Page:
Oral History

Ruth Webber describes witnessing a brutal punishment in the camp at Ostrowiec

Ruth was four years old when the Germans invaded Poland and occupied Ostrowiec. Her family was forced into a ghetto. Germans took over her father's photography business, although he was allowed to continue working outside the ghetto. Before the ghetto was liquidated, Ruth's parents sent her sister into hiding, and managed to get work at a labor camp outside the ghetto. Ruth also went into hiding, either in nearby woods or within the camp itself. When the camp was liquidated, Ruth's parents were split up. Ruth was sent to several concentration camps before eventually being deported to Auschwitz. When Ruth became sick, she was sent to the camp infirmary, managing to escape just before a selection. After the war, Ruth lived in an orphanage in Krakow until she was reunited with her mother.


I have seen a lot of dead people around, all over, and I guess when you see so many, it doesn't really make that much of an impression. One of the times in Ostrowiec Lager [camp] I was in the, uh, outhouse, in the bathroom, which was on the corner of the, uh, uh, area where like it was a big area in the center of the camp, and then all the barracks were around it, mostly actually on two sides, and the outhouse was at the corner. And I happened to have gone into the outhouse and, uh, all at once there is a commotion and everybody is rushed into their barracks, because that's where they were supposed to go, and, uh, I got stuck in the bathroom. Well, I got up on the seat and I looked out of the little window on the top, and what had happened is some people tried to escape, and they were caught. And I guess they were wounded, and there was some shooting going on, and they got about, I think, four people to dig graves just outside of the wire of the fence of the camp. And they brought these, uh, people that tried to escape, that were, uh, shot already, but they were not dead. And they made the other Jews bury these people that were not really dead yet, and they were begging not to be buried, that they're still alive, that they should do something to kill them. But they didn't do anything, they just buried them alive. And these people had to do it, or else. These poor people that were picked to do it because otherwise they themselves would have wound up in--dead. That was a very, very traumatic experience. I can still hear them screaming.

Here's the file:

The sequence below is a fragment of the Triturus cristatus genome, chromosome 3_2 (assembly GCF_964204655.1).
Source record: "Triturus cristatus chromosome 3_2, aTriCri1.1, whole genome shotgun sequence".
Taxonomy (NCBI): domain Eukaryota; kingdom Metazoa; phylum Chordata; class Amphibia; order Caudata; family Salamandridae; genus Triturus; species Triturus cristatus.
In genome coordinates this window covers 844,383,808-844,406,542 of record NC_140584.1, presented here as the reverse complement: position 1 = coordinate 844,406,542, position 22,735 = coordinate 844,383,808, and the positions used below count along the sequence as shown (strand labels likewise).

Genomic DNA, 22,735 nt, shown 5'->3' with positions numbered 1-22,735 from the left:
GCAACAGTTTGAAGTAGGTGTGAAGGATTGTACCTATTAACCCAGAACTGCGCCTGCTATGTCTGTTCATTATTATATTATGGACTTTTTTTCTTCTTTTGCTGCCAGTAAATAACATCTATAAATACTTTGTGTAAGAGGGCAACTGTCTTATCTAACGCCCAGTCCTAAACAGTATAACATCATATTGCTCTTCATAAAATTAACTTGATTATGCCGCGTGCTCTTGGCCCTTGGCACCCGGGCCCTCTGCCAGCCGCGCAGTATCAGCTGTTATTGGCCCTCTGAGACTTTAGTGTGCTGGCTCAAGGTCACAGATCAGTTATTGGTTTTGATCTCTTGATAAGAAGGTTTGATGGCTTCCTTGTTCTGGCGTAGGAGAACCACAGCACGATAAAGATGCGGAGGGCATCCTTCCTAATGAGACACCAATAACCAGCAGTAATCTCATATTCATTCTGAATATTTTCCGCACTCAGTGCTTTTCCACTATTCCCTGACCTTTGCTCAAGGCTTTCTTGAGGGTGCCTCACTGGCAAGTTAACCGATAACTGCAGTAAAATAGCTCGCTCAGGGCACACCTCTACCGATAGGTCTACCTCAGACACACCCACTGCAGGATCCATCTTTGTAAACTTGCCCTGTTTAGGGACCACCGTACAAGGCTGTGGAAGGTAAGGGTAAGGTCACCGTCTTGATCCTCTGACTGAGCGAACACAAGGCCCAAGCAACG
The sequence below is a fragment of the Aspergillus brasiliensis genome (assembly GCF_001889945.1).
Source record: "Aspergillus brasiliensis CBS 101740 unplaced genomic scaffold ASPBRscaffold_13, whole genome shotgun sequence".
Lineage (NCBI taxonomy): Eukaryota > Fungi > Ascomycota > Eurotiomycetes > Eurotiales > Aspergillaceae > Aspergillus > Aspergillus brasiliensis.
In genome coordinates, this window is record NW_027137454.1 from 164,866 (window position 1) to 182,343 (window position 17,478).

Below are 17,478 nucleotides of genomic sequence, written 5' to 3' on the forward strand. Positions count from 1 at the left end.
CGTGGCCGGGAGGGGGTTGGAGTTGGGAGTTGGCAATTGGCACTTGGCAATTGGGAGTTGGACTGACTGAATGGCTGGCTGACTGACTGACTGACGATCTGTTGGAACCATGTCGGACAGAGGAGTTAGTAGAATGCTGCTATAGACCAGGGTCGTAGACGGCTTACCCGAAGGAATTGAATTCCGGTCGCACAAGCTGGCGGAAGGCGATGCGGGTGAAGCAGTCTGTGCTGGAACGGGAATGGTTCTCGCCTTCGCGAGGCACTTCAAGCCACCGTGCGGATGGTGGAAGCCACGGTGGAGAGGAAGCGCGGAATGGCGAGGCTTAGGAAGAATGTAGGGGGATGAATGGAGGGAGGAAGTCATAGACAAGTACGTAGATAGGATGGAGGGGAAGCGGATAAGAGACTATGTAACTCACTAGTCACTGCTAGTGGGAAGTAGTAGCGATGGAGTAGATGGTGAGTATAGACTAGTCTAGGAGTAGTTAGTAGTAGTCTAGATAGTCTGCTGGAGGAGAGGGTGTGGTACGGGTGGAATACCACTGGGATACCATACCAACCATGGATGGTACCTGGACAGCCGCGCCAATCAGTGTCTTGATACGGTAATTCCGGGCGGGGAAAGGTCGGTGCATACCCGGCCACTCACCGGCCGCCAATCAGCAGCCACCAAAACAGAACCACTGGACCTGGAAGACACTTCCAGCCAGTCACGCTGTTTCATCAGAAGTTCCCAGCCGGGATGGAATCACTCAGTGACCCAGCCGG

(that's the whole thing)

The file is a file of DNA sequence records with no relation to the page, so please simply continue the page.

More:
• US Holocaust Memorial Museum Collection
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